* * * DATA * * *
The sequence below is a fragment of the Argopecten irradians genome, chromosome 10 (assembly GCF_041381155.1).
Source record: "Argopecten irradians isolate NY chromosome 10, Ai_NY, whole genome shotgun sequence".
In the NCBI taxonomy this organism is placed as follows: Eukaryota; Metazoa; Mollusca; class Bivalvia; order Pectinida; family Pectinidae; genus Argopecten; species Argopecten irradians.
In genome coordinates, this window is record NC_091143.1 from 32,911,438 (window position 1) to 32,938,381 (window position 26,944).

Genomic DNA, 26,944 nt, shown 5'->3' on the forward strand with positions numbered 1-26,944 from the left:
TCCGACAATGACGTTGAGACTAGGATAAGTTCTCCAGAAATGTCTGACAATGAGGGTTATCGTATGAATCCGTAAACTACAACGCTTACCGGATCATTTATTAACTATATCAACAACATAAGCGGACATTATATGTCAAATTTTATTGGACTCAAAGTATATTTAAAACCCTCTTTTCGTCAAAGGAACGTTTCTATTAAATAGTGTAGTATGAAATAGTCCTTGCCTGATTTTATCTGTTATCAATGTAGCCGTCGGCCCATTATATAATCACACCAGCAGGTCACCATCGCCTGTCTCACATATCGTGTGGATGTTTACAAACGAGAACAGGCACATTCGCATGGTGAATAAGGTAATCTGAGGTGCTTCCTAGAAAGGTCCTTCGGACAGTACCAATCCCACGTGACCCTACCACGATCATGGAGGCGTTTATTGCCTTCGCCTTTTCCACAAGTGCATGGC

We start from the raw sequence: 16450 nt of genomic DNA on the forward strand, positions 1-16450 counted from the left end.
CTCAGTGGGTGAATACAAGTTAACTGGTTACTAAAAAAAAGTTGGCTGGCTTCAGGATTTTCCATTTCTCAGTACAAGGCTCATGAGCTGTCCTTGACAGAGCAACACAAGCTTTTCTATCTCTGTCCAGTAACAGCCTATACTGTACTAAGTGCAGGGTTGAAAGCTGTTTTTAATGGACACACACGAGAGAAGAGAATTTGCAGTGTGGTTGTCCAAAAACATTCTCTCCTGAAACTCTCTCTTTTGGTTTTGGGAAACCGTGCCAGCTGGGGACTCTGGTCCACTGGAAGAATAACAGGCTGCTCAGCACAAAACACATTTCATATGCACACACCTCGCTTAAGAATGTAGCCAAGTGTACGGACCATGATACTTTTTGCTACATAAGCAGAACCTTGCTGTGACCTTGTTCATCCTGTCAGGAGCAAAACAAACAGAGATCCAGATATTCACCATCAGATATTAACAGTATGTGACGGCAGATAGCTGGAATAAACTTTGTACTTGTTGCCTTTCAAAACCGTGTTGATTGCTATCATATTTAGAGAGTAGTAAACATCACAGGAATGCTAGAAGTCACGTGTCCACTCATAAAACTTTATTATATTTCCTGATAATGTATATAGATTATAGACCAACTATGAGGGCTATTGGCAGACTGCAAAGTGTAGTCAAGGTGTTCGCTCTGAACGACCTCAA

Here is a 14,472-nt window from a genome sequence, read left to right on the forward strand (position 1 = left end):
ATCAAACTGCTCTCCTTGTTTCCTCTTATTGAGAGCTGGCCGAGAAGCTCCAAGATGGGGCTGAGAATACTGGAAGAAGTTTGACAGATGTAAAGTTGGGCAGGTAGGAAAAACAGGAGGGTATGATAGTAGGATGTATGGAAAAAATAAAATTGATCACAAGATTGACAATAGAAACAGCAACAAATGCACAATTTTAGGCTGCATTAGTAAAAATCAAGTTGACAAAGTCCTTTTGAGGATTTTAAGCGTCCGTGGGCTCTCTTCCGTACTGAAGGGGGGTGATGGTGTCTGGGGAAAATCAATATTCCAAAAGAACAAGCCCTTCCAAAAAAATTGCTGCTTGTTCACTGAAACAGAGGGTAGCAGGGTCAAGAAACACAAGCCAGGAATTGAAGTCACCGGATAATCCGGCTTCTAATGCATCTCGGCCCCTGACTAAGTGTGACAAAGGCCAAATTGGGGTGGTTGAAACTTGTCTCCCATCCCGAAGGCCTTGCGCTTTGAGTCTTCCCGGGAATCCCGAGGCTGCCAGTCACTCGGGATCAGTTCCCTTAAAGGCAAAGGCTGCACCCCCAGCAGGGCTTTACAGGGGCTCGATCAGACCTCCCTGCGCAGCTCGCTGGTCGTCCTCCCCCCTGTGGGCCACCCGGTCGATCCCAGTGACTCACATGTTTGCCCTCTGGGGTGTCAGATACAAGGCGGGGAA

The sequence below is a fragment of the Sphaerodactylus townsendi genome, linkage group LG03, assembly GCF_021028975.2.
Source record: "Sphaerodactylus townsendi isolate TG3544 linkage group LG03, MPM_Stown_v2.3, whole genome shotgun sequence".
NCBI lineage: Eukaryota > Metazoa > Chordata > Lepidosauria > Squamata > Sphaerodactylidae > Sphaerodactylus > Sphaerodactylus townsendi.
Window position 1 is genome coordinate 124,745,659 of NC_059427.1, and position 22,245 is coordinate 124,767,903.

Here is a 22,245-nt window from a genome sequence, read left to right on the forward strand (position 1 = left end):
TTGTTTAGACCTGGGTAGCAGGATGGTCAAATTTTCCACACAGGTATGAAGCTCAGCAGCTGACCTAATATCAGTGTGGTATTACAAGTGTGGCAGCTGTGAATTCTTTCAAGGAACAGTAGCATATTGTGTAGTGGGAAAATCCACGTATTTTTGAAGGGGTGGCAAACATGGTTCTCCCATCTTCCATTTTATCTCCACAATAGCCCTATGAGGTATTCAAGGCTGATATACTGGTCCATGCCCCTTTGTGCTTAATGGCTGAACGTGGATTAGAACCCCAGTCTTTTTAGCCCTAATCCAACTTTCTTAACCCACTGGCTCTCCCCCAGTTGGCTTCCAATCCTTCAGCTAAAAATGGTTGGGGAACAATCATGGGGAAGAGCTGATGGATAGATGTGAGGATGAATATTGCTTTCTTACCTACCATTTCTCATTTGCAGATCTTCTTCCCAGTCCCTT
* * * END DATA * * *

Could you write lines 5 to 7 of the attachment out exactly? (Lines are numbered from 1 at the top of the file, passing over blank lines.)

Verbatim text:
Genomic DNA, 26,944 nt, shown 5'->3' on the forward strand with positions numbered 1-26,944 from the left:
TCCGACAATGACGTTGAGACTAGGATAAGTTCTCCAGAAATGTCTGACAATGAGGGTTATCGTATGAATCCGTAAACTACAACGCTTACCGGATCATTTATTAACTATATCAACAACATAAGCGGACATTATATGTCAAATTTTATTGGACTCAAAGTATATTTAAAACCCTCTTTTCGTCAAAGGAACGTTTCTATTAAATAGTGTAGTATGAAATAGTCCTTGCCTGATTTTATCTGTTATCAATGTAGCCGTCGGCCCATTATATAATCACACCAGCAGGTCACCATCGCCTGTCTCACATATCGTGTGGATGTTTACAAACGAGAACAGGCACATTCGCATGGTGAATAAGGTAATCTGAGGTGCTTCCTAGAAAGGTCCTTCGGACAGTACCAATCCCACGTGACCCTACCACGATCATGGAGGCGTTTATTGCCTTCGCCTTTTCCACAAGTGCATGGC

We start from the raw sequence: 16450 nt of genomic DNA on the forward strand, positions 1-16450 counted from the left end.